Growing up, I became very prestigious. My family, in an effort to keep me on top of things, would point out the areas I needed improvement in. I remember one day coming home with five A’s and one C with a smile on my face. I felt I did my best and I wanted to share that with them. When I got home, I handed my report card to a family member. “This is good. What is that C doing on there?” I think that’s when the lie began to form that my best wasn’t good enough. So I began to push myself, to be better. Even my performance on state tests were ranked among other individuals, and I was always wondering where I fell among others, never looking if I was proud of what I had done despite all I had encountered with those subjects that year.
I spent most of my childhood reading and studying. A lot of the prestigious classes had summer work, so I was always busy working on my academic life. I never really stopped to ask myself if I felt those classes were necessary for me, or if I should take a break to enjoy my summers. I just accepted the greater responsibility because I felt it meant I was doing something greater, as if being a child and enjoying my summer and being happy wasn’t a priority. It was like I was always cultivating my brain but never really listening to the matters of my heart.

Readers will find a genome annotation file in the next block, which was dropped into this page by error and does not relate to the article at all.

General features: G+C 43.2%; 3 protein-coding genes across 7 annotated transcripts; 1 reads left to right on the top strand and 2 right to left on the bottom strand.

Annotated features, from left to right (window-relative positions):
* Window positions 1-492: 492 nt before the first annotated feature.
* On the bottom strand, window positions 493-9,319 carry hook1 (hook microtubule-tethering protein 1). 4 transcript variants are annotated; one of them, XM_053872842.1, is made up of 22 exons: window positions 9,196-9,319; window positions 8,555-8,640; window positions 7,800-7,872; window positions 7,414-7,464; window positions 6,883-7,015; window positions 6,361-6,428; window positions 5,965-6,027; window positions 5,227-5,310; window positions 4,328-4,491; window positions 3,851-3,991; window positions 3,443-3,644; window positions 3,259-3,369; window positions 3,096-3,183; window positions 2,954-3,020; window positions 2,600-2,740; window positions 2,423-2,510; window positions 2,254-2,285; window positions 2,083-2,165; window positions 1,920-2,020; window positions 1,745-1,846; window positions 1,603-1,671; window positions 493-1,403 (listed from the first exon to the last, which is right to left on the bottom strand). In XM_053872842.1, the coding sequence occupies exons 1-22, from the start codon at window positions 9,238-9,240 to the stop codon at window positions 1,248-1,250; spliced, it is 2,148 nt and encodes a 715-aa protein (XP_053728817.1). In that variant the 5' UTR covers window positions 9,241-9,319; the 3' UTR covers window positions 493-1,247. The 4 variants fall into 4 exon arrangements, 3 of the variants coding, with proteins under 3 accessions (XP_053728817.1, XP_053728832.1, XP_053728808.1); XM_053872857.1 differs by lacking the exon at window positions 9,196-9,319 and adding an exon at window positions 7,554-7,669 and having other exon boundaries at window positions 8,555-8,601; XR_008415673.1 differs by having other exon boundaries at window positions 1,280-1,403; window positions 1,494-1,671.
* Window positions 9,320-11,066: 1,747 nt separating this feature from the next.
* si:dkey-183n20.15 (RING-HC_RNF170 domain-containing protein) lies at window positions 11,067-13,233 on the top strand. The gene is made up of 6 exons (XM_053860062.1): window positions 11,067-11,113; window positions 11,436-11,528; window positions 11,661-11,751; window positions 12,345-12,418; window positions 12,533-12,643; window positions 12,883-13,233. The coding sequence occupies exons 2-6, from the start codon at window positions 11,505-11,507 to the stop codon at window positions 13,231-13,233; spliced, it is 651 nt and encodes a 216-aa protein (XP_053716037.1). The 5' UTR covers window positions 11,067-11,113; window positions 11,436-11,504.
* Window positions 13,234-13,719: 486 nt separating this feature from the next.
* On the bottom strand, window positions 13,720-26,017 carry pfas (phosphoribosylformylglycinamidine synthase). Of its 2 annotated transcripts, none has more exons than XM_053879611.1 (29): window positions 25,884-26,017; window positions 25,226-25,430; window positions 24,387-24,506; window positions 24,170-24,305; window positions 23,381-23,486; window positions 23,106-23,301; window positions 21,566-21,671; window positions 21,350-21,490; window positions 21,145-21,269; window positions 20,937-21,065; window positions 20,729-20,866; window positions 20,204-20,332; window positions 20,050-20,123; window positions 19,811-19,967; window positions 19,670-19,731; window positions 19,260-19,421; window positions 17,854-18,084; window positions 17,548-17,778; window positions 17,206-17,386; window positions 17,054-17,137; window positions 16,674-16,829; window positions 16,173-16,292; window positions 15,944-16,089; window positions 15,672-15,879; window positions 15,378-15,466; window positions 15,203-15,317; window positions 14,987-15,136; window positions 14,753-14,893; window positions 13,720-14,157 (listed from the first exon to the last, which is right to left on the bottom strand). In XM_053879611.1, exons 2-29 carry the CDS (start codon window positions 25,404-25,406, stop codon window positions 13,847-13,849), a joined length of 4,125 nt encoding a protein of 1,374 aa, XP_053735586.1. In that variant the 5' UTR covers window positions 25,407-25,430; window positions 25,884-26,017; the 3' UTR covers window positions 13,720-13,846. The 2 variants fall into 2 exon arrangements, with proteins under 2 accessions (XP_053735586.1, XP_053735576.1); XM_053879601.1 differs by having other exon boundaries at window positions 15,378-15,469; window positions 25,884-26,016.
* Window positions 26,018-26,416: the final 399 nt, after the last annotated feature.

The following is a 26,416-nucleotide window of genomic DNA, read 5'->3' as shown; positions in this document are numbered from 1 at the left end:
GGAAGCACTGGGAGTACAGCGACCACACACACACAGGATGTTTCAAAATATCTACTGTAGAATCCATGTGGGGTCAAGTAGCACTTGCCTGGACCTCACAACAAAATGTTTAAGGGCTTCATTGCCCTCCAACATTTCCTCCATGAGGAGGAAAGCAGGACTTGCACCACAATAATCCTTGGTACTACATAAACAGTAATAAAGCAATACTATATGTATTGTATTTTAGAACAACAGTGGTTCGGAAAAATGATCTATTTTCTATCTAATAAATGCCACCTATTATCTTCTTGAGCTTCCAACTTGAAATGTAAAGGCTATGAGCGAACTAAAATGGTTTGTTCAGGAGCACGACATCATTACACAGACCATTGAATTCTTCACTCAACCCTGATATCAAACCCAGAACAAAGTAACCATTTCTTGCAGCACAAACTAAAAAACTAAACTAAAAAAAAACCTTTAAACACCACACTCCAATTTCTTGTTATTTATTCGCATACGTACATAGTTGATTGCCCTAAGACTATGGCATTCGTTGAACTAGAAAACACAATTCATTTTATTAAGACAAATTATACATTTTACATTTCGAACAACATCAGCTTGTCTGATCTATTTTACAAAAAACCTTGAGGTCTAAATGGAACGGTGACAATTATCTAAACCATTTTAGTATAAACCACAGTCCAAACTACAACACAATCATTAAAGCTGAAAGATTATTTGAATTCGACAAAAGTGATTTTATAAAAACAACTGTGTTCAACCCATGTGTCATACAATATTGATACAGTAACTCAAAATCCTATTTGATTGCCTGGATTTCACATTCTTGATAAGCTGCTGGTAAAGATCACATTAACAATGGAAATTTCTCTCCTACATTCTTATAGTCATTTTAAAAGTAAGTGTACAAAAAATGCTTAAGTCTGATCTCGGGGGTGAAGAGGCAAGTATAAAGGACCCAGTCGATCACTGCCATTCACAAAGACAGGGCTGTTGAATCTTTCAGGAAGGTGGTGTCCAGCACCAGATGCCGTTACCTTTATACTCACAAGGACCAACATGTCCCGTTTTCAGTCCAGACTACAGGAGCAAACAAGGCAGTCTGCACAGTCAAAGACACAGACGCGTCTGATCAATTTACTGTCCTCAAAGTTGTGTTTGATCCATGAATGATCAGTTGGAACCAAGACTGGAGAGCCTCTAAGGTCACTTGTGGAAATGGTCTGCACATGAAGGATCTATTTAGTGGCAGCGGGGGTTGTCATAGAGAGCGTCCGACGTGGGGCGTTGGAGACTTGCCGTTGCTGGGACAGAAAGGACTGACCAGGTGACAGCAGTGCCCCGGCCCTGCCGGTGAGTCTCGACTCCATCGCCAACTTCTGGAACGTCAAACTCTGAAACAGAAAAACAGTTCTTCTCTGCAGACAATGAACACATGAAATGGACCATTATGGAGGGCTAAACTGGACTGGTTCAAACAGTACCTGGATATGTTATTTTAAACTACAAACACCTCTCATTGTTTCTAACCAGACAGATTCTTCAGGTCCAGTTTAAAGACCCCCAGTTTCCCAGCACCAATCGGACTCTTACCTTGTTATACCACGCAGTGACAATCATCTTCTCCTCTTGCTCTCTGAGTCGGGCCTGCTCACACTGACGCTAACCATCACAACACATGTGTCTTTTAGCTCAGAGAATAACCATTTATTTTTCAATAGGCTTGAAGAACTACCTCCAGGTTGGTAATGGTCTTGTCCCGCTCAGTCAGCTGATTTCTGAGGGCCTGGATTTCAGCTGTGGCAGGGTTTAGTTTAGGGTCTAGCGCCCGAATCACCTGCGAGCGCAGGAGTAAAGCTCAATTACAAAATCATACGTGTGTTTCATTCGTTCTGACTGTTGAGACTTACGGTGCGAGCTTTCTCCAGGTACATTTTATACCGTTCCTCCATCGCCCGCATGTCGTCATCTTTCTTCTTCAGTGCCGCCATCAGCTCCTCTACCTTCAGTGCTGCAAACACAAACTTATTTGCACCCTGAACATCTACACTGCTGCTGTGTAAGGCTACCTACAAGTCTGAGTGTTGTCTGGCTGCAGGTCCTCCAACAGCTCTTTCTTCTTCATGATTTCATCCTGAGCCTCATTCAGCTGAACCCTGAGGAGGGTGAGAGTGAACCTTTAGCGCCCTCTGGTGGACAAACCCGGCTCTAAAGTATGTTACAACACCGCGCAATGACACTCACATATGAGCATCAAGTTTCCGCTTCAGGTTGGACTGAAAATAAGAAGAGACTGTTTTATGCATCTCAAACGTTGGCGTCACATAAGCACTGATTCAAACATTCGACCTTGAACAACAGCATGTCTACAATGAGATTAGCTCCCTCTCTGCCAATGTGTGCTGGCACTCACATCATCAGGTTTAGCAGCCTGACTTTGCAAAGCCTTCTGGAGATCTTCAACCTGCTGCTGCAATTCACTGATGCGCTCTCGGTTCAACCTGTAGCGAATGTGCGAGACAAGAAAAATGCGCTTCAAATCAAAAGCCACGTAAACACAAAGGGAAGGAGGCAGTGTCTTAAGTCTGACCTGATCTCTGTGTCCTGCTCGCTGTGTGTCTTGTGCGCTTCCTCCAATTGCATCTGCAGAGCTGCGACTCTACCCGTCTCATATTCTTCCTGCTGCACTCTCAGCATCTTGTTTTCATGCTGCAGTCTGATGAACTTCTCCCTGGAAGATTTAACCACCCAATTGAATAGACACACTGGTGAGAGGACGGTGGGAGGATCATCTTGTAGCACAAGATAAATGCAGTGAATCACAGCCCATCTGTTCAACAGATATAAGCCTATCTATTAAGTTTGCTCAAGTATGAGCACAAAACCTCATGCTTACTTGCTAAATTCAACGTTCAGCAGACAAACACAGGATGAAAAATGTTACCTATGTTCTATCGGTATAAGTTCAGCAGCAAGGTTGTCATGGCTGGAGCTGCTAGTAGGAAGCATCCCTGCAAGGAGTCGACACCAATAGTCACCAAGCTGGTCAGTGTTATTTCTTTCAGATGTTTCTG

My self worth was derived from my achievements and the praise of others. As long as I was at the top of the class and receiving rewards, I felt I was something. And pride began to form, as I saw myself being better than those who were performing “poorer” than me, which I now understand could have been their best. I was always seeking validation from others—teachers, peers, men—never really stopping to ask myself if I was proud of me. And I was in this vicious cycle of approval from others, feeling like I was nothing without it, and everything with it.
In high school, I went into overdrive, with college on the horizon. So as usual, I signed up for all honors classes. Nothing new, simply wanting to prove that I could handle the pressure, that I could be something greater than others. Even though I was struggling in AP Physics and failing to understand the fundamentals, I would not back out. I would fake it, until I made it, keeping a poker face when the low test scores were obviously hinting that I may need to start on a lower lever. But I kept with it, even though I really wasn’t learning much. It was always like that, keeping with it, not matter what the cost. In junior year, we began to prepare for college. I remember feeling so anxious about making "the right" decision. Thankfully, I listened to my theater teacher who told me to follow my heart, so I pursued writing though I would doubt if it was prestigious enough for others.